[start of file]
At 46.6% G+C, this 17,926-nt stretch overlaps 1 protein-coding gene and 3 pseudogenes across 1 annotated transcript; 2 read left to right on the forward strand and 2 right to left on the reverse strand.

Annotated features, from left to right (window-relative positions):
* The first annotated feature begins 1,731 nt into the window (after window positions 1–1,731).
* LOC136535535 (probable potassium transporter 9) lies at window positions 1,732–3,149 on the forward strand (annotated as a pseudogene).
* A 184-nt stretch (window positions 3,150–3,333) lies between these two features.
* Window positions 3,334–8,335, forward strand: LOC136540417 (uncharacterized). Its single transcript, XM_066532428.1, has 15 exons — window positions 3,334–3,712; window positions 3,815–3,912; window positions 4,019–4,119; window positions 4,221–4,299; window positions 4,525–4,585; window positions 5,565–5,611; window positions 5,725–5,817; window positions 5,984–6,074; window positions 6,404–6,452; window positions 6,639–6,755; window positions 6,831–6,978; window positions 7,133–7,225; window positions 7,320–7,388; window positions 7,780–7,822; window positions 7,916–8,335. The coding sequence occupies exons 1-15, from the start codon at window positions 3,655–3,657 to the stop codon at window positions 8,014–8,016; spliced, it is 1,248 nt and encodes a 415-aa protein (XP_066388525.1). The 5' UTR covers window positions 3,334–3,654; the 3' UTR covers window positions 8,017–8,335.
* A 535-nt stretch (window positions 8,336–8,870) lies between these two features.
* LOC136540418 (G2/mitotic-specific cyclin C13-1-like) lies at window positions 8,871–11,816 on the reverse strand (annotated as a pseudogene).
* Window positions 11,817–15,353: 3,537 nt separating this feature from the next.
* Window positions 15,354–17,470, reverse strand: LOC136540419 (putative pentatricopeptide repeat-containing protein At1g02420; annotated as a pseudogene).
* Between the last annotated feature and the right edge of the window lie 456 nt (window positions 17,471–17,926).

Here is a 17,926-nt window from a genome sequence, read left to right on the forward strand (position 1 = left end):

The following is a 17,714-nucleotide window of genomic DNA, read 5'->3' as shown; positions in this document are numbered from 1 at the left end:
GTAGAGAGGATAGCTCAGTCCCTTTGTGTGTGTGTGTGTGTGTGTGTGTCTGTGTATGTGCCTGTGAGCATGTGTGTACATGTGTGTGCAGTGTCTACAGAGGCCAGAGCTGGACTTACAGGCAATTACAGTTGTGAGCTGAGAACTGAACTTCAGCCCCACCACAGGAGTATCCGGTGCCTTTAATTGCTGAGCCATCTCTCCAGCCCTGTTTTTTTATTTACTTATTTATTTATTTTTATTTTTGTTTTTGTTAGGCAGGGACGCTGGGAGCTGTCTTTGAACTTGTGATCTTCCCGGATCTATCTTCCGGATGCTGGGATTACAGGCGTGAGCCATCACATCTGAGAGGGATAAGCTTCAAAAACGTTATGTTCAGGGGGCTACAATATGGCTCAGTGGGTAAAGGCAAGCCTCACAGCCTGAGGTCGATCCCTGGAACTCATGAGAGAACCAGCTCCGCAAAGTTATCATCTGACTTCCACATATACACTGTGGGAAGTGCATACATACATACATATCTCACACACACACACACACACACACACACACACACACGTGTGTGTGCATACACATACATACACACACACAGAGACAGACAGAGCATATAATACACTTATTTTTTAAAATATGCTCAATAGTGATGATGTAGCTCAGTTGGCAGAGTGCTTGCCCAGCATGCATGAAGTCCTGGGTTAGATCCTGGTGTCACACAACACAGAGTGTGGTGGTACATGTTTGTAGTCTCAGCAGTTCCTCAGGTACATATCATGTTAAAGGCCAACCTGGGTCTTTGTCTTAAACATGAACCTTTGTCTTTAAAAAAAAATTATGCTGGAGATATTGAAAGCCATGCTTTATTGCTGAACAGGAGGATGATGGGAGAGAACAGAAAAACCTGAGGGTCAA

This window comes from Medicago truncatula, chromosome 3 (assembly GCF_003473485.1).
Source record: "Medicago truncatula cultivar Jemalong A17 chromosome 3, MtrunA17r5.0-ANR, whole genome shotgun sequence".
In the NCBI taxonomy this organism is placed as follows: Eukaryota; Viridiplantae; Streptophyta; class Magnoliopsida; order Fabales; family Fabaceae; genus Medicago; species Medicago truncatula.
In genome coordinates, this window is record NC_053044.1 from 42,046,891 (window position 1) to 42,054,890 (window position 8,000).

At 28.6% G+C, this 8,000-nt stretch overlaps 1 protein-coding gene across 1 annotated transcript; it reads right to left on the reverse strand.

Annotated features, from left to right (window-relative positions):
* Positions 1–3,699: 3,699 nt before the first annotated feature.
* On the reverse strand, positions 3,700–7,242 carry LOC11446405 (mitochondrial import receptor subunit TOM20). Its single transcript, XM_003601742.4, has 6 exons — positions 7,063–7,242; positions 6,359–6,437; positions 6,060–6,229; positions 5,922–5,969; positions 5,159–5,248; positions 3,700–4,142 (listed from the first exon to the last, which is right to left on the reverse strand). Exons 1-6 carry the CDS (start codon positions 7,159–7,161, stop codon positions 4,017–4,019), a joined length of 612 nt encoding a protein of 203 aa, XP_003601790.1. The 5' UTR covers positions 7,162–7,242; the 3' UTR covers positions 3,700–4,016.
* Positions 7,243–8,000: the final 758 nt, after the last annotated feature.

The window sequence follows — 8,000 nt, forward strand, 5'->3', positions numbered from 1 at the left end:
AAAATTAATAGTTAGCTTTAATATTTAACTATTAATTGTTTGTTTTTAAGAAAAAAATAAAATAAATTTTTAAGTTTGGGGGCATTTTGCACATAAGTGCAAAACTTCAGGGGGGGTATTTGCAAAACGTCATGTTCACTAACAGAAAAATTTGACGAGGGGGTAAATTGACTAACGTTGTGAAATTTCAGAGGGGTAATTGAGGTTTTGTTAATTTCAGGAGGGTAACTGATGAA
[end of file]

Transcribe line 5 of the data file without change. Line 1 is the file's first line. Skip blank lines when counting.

* A 184-nt stretch (window positions 3,150–3,333) lies between these two features.